KANSAS CITY, Mo. (AP) — Billy Butler isn’t the fastest guy on the base paths by any stretch, so the chances of him hitting into a double play are pretty good if he puts the ball on the ground.
Maybe that’s why he was so keen on popping a pitch over the outfield wall instead.
The lumbering designated hitter’s three-run shot in the eighth inning Tuesday night boosted the Kansas City Royals a 6-4 victory over the Red Sox, putting them in position to finish a seven-game homestand against Boston and the New York Yankees with a winning record.
“The way things have been going, we haven’t been coming back in games. Hopefully that gets us going,” Butler said. “Hopefully we can feed off that.”
Chris Getz and Humberto Quintero also drove in runs for the Royals, who overcame another lousy performance by their starting pitcher to pick up a confidence-boosting win.
Daniel Bard (2-4) walked Jarrod Dyson and Alex Gordon to start the eighth before giving way to reliever Matt Albers. His third pitch to Butler was right in his wheelhouse, and Butler sent it soaring into the fountains beyond the left-field wall.
It was his sixth homer of the year.
“It was huge,” Royals manager Ned Yost said afterward.
Kelvin Herrera and Jose Mijares (2-1) had kept Kansas City in the game after Danny Duffy lasted just 4 1-3 innings. Jonathan Broxton worked the ninth for his sixth save.
“It was my worst outing of the year,” Duffy said. “My teammates had my back the whole time and Billy hit that bomb, I was the happiest guy in the world.”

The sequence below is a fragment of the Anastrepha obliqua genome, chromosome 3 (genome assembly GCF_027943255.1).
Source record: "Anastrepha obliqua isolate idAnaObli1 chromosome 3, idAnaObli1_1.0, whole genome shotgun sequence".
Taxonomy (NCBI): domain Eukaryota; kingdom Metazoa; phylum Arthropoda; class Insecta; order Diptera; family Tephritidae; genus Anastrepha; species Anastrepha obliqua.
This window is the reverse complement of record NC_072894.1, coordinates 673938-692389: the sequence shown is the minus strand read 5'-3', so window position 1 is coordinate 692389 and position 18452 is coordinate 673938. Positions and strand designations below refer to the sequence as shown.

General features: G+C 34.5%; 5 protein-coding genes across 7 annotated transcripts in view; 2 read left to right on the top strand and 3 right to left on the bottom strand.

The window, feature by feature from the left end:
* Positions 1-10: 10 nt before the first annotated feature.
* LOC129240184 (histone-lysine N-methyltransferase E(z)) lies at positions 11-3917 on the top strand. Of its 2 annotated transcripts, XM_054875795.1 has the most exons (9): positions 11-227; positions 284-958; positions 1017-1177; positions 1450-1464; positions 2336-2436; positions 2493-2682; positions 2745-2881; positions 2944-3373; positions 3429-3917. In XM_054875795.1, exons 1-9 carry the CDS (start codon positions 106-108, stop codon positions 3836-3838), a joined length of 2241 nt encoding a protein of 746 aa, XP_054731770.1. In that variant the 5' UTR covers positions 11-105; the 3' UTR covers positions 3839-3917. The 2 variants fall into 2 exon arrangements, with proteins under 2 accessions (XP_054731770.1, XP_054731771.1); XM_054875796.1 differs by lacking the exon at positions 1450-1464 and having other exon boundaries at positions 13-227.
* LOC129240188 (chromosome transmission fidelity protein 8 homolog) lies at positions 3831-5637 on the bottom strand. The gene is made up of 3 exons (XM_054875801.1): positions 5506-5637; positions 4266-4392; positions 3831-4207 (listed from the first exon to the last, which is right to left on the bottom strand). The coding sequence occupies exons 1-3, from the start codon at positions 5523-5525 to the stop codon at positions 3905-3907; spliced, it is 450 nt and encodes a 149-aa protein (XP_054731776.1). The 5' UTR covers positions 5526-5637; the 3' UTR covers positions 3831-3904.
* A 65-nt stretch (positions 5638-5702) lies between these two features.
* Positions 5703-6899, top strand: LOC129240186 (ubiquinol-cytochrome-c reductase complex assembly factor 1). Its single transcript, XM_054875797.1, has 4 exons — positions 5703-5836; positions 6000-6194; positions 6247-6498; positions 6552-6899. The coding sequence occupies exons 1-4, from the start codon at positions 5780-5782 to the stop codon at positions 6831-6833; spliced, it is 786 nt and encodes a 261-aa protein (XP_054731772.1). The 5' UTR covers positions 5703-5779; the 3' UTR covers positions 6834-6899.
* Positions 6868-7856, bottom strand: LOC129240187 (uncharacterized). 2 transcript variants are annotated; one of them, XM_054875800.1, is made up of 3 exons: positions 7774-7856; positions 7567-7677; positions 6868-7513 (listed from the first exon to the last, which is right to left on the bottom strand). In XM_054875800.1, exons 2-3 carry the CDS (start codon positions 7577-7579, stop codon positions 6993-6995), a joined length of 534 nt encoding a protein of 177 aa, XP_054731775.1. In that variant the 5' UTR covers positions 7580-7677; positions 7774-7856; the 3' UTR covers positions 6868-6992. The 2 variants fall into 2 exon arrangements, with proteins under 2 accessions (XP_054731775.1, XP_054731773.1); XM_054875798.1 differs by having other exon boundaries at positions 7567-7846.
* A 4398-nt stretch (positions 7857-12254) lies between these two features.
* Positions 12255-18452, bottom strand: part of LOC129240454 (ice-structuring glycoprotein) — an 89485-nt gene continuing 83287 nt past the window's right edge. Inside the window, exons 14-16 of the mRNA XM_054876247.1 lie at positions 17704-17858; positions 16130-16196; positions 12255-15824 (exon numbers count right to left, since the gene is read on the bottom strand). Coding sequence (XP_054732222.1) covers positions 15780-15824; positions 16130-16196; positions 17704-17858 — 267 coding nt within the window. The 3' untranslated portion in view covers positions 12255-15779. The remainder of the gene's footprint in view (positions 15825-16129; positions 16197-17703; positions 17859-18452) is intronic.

Dustin Pedroia had two RBIs and Kelly Shoppach also drove in a run as Boston lost for the sixth time in seven games, two of those defeats coming in extra innings.
Bard ended up with a memorable line: He gave up five runs on six hits and four walks, while also throwing a wild pitch and getting called for two balks during the same at-bat.
“It was really weird,” he said. “I can’t remember the last time I balked in my life, ever. I don’t think I’ve done it in the big leagues.”
Boston rookie Will Middlebrooks followed up his two-homer, five-RBI game in the series opener with a double in the second inning, joining Hall of Famer Enos Slaughter as the only players since at least 1920 to record an extra-base hit in each of their first five major league games.
Marlon Byrd and Shoppach added back-to-back two-out singles to drive in Middlebrooks, who felt tightness in his left hamstring and left the game between half innings. Duffy proceeded to walk Mike Aviles and Pedroia to give the Red Sox a 2-0 lead.
Kansas City answered with three runs in the bottom half of the second inning.
Eric Hosmer singled and Jeff Francoeur drew a walk before Mike Moustakas grounded out to second base, hustling down the line to avoid the double play. That’s when Bard was hit with his first balk, which allowed Hosmer to score and sent Moustakas to second base.
Bard argued vehemently with plate umpire Tim Tschida to no avail.
The young right-hander really got riled up when he stepped off the rubber and tried to chase Moustakas back to second base. Bard was hit with another balk, allowing Moustakas to reach third, and the mistake proved critical when Getz’s single tied the game.
“They probably get one or two either way,” Bard said. “I just tried to settle back in. I knew I was still making good pitches. I wasn’t going to let that take me out of my game completely.”
Quintero’s two-out base hit gave Kansas City the lead, but the plodding catcher — with one career stolen base — ended the inning when he was thrown out trying to swipe second.
Duffy could have used some more support the way he was going.
Pedroia knotted the game in the fourth with a single, and the Red Sox pulled ahead in the fifth thanks to more erratic pitching and some lousy Kansas City defense.
Adrian Gonzalez doubled and Nick Punto walked with one out, and Duffy was yanked for reliever Kelvin Herrera. He got Ryan Sweeney to ground into what should have been an inning-ending double play, but Getz threw wide of Hosmer at first base, allowing Gonzalez to score.
The Red Sox remained in front until Butler’s game-changing homer.
“I’m just going to let Big Bill do what Big Bill does,” Yost said, “hit one in the gap — and he did a little more than that.”